In a crowded back room at AUTOMATICA 2014 in Munich, the International Federation of Robotics (IFR) sponsored a panel of prominent robot users explaining their needs to a panel of executives representing all the prominent robot manufacturers.
The panel was moderated by Ken Fouhy of VDI Nachrichten, a German newspaper and web portal for technology news in the EU. The two robot users were Stefan Baginski representing BMW and Dr. Chia Day from Foxconn; the robot executives were Manfred Gundel from KUKA, Olaf Kramm from Fanuc, Stefan Lampa from ABB, Manfred Stern from Yaskawa and Jiegao Wang, from Estun Robotics.
The dialogue was spirited, direct, and kept on point by the moderator. It was particularly informative on three topics:
FOXCONN AND THE MILLION ROBOTS
Dr. Day, VP and GM of Foxconn’s Shenzhen facilities, described in careful detail where robots are needed in their factories, what tasks they need to do, what hurdles there are, and, to some extent, what they are doing in-house. Their most immediate need is in core tasks associated with electronics assembly such as machining, polishing, painting, laser welding, die casting, palletizing and inspections. Automated assembly will come later he said. He described the major difference between an auto company and a consumer product manufacturer: the length of time production “lines” stay in play; car company lines often last for 7 years while most electronic production lines change yearly or more often. Hence the need for flexibility in deployment, cost efficiency, and ease of programming and re-programming.
Dr Day said that Foxconn has grown to 1.2 million workers and the logistics, turnover and ancillary problems and activities involved with that massive workforce had prompted Foxconn’s Chairman Terry Gou to say that Foxconn would deploy 1 million robots to help reduce and control the numbers, manage the problems better while increasing quality, and eliminate the dull, dirty and dangerous tasks that contributed to labor problems in the past.
He suggested that the media was more interested in the few instances of labor troubles than in the amazing technologies, capabilities and components the company provided and offered; that the media often incorrectly reported non-stories. For example, the flurry of stories about Google and Foxconn having an “agreement to cooperate” was unknown to him. He read more about it in the press than he heard about it from within Foxconn.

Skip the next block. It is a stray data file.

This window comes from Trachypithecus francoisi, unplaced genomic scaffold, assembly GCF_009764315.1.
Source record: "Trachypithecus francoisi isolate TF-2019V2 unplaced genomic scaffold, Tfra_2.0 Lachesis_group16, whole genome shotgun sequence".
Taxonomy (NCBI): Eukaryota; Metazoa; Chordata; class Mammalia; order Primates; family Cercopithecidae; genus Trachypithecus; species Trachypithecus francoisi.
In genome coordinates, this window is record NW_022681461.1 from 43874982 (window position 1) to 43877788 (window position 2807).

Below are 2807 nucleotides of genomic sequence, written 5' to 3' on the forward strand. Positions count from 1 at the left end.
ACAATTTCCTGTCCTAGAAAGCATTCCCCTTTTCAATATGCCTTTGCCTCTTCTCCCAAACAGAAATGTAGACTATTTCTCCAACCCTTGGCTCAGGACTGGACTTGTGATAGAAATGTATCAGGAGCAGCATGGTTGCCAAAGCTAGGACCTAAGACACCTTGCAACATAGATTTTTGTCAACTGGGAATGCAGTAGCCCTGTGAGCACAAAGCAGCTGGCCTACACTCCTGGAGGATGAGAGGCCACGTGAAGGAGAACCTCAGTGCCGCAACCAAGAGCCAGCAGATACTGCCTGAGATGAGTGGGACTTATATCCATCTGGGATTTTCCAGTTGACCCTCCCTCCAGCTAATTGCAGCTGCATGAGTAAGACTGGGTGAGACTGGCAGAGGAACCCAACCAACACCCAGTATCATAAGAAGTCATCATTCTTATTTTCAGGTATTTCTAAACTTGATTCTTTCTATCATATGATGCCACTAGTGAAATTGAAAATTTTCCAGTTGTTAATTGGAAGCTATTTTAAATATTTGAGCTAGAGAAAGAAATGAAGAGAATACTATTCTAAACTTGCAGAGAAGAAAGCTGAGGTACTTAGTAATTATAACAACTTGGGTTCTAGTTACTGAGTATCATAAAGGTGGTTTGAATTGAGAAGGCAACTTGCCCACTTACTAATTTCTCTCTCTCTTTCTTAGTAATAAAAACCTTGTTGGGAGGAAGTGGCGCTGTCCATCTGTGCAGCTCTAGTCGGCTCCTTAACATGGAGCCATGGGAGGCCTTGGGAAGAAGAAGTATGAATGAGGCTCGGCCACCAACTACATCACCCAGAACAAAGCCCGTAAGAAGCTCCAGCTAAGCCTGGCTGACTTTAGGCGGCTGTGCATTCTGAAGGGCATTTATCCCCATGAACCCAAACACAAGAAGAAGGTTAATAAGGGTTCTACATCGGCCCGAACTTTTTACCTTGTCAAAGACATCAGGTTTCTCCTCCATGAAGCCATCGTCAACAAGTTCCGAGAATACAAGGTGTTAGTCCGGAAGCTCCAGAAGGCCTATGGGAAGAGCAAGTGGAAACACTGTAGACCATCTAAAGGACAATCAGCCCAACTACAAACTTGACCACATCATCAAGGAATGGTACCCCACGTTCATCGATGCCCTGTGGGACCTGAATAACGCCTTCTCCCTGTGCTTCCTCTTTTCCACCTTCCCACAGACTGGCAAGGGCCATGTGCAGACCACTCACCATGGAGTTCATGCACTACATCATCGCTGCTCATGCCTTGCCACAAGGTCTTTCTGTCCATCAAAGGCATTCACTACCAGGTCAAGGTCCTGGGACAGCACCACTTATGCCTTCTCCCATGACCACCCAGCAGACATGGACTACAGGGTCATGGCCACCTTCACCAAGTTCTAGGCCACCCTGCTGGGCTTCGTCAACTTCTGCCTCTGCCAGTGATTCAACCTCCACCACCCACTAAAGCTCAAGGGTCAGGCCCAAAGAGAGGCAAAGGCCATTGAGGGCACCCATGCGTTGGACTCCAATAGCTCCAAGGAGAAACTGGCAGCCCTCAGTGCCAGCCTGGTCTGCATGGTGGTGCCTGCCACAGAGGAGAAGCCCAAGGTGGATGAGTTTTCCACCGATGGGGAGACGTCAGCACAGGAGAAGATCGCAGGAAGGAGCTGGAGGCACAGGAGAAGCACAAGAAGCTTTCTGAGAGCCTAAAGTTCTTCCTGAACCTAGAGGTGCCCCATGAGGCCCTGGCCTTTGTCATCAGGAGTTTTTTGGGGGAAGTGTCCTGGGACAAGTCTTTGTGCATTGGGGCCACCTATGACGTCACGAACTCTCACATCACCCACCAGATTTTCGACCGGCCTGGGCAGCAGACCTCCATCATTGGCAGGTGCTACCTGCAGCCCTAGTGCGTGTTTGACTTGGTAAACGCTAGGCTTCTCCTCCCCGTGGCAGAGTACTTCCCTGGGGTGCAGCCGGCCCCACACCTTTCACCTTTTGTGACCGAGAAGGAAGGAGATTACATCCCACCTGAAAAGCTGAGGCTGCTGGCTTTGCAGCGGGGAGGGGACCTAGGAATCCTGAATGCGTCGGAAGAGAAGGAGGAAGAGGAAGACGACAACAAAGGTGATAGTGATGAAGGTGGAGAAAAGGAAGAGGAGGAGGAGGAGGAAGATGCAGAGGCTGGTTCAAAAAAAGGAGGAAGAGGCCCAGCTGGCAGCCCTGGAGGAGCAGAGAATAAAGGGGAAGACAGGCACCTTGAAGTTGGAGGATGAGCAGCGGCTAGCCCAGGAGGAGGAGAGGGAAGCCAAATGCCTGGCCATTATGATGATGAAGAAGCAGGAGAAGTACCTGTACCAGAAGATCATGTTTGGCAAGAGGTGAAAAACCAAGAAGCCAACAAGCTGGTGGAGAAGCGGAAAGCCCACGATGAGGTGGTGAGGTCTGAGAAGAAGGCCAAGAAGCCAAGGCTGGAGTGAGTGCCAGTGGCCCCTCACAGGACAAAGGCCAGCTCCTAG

When queried about the fact that Foxconn has a line of robots that it manufactures, he explained that Foxbots were for internal use only and for material handling, for tool and die making, and for integrating from more costly purchased systems. They decided to make Foxbots solely for economic reasons. He also said that right now Foxconn utilized about 50,000 “traditional” robots, had an additional 50,000 automation devices that might be called robots, and about 500,000 not-robotic but intelligent automation devices mostly of its own creation. “Surprisingly forthright comments from a very interesting proponent of automated manufacturing,” said moderator Ken Fouhy.
BMW MAY INCREASE THEIR ROBOT POPULATION IF…
BMW’s Stefan Baginski talked about BMW’s experimenting with collaborative robots, particularly the ones from Universal Robots, for assembly and other tasks not previously robotized but that are ergonomically challenging for their employees. Thus far the human-robot interaction at their Spartanburg plant in South Carolina, and resulting productivity enhancement, has been successful and, if it continues, Baginski can foresee increasing BMW’s present robot population of 7,500 by a third to 10,000 within the next 3 years.
All the robot makers talked of co-robots and the issues involved but few had actual products for sale such as the ones from Universal Robots, particularly at Universal’s low price point ($30,000).
One fascinating question was whether the makers used human-robot-interaction robotics in their own manufacturing process. They all use robots to make robots. ABB said that they used their 2-armed FRIDA robot internally but for experimental purposes only; Olaf Kramm from Fanuc said:
“We have three times more robots in our production than humans. That’s the difference – we are able to provide high-quality sophisticated robots beyond automotive and general industry for the same price level that the others do when they produce in China,”
CHINA, CRIA AND CHINA-MADE ROBOTS
China has become the largest buyer of robotics buying one in five robots sold in 2013, a total of 36,560, according to the IFR. Rising wages, government stimulus, and growing competition from other emerging economies have been the drivers and 60% of the demand has come from the auto industry. There’s lots of room for this growth to continue: China had just 23 robots for every 10,000 people employed in manufacturing compared with 396 in Korea, 332 in Japan and 273 in Germany. Their brochure showing members of CRIA (China Robot Industry Alliance) was a hot take-away from their booth at AUTOMATICA.
Wang Jiegao, from China’s Estun Robotics, said:
“Labour costs are rising [in China] so there are a large number of enterprises that need automation. The challenge is to do that for small and medium-sized enterprises . . . as they have limited money for investment.”
Hence the reason why robot manufacturers all over the world are focused on making their newer robots easier to program, operate, maintain, and that they be able to collaborate with humans. This slide from the presentation describes it well: